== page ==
Hello and welcome to the website for the Twitter Microbiology Journal Club #microtwjc !
Luckily I’ve had a lot of offers of help and you’ll be meeting the #microtwjc team as the sessions go on (although if you also want to get involved it’s not too late – just tweet me (@_zoonotica_) or comment below.)
The journal club will take place on alternate Tuesdays at 8pm British Summer Time and we aim to cover topics across the whole spectrum of ‘microbiology’.
The first paper (for the session on 8th May) is my choice and is:
(Full reference: Frirdich E, Biboy J, Adams C, Lee J, Ellermeier J, et al. (2012) Peptidoglycan-Modifying Enzyme Pgp1 Is Required for Helical Cell Shape and Pathogenicity Traits in Campylobacter jejuni. PLoS Pathog 8(3): e1002602. doi:10.1371/journal.ppat.1002602 )
I will post a list of discussion points later on this week (if you have any points please do comment below) but for now here is the Author Summary:
“Bacterial cell shape is dictated by the composition of the cell envelope component peptidoglycan. Some important pathogens have a characteristic helical corkscrew morphology that may help them burrow into mucus overlaying cells to initiate colonization and pathogenicity. One example is Campylobacter jejuni, the leading cause of bacterial-induced diarrheal disease in the developed world. Direct evidence supporting the hypothesis that C. jejuni shape is related to its pathogenicity traits has not previously been provided.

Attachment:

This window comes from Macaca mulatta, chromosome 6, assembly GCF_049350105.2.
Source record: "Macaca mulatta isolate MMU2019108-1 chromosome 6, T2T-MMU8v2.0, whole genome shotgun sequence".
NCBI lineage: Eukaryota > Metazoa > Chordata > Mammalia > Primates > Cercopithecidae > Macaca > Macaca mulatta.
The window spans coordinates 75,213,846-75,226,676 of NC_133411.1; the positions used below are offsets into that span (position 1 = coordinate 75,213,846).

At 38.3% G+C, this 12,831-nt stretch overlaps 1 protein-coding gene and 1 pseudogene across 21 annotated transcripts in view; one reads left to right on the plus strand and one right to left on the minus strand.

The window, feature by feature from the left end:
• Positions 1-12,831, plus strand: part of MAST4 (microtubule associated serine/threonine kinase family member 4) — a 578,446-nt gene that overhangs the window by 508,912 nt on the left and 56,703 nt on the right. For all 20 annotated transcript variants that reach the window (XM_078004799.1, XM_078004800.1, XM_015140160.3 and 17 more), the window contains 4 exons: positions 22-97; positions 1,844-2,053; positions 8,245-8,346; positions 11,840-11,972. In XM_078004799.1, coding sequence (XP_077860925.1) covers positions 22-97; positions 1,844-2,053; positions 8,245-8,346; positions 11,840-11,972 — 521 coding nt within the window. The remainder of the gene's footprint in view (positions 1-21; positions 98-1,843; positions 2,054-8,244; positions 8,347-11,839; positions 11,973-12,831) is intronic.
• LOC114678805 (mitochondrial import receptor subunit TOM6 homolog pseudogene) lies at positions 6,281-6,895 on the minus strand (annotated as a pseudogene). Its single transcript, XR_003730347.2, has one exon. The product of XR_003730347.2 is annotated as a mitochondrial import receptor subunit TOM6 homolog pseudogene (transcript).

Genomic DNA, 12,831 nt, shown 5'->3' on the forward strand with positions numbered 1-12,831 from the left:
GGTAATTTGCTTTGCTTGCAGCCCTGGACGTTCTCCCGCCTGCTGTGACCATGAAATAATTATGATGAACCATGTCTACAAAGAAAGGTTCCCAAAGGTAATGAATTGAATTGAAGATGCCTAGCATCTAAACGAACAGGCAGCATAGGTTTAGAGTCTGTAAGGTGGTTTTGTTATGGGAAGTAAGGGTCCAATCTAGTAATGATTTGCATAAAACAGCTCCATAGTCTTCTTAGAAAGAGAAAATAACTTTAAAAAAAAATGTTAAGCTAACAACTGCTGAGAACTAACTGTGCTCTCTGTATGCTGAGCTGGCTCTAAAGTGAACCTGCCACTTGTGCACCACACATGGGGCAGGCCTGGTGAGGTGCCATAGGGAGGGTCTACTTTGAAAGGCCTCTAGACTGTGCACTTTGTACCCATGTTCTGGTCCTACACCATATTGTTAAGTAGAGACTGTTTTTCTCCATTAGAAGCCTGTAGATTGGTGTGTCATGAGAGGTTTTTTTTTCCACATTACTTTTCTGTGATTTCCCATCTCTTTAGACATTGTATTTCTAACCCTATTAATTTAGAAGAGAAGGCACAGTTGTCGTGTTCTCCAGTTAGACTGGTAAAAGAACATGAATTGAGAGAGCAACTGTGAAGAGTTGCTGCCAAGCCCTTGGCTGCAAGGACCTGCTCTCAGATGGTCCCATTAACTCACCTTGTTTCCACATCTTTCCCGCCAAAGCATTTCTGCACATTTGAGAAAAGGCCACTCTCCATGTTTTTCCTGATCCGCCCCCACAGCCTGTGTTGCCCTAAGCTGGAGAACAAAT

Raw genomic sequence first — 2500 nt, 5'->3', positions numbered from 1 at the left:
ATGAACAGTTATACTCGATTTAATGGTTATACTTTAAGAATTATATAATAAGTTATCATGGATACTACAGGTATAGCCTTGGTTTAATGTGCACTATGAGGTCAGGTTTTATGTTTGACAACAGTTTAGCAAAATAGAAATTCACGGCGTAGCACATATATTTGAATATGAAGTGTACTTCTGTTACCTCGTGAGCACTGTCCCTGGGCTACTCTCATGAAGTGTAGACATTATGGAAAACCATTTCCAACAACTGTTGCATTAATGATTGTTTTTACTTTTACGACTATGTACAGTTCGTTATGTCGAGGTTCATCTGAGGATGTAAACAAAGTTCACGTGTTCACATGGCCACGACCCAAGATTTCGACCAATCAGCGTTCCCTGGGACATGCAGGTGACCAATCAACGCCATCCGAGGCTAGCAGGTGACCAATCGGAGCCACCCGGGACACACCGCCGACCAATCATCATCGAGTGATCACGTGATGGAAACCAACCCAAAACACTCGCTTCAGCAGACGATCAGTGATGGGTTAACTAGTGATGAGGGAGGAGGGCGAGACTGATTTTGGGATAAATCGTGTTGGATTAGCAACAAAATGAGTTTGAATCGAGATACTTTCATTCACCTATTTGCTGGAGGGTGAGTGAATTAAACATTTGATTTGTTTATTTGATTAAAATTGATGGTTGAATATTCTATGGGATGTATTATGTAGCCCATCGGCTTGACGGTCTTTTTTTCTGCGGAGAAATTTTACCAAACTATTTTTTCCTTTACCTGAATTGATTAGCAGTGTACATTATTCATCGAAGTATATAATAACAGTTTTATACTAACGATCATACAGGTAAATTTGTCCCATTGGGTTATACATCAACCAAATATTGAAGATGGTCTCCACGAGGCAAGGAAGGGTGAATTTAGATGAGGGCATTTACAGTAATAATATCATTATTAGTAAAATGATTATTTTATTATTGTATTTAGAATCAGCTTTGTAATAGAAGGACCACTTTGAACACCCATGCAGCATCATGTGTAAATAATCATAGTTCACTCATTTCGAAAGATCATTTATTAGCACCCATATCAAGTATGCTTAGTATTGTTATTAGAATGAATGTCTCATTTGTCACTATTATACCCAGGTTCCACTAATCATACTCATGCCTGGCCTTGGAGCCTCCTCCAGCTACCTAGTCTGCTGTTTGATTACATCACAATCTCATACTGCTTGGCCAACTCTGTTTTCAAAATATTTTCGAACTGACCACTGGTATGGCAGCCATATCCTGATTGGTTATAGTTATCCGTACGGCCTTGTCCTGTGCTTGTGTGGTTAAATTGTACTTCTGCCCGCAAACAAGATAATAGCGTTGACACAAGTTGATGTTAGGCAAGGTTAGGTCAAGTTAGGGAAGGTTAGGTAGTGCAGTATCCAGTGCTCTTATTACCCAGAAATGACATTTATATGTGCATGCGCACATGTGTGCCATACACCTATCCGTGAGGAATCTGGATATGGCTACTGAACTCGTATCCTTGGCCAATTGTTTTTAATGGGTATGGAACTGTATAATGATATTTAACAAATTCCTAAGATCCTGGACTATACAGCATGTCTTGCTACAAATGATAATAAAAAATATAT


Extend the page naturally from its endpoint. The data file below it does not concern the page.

We identified a gene encoding a peptidase modifying peptidoglycan that is essential for maintaining the C. jejuni corkscrew shape. We can now connect a C. jejuni gene with morphology and peptidoglycan biosynthesis. Loss of this gene was also found to affect pathogenic attributes such as chicken colonization, biofilms, motility, and activation of host inflammatory mediators.
In addition, this is the first study to thoroughly characterize C. jejuni peptidoglycan structure and to identify a gene involved in peptidoglycan maintenance. Our findings highlight an emerging theme in bacterial pathogenesis research: the connection between bacterial cell biology and pathogenesis. Finally, our characterization of C. jejuni cell shape and peptidoglycan provides a starting point for further work in this area in C. jejuni and other bacteria with curved and helical morphologies.”
The hashtag for next Tuesday and for every week is #microtwjc If you’re not sure how best to follow the conversation next Tuesday – I’m going to be trialing TweetChat which should allow me to follow the hashtag and nothing else more easily…
If this whole thing including Twitter is new to you (as I know it is to some) the LSE has produced a guide for academics: “Using Twitter in university research, teaching and impact activities” (links to a PDF) which is a great starting point.
I’m so excited and can’t wait to see you all 8pm BST next Tues 8th May 😀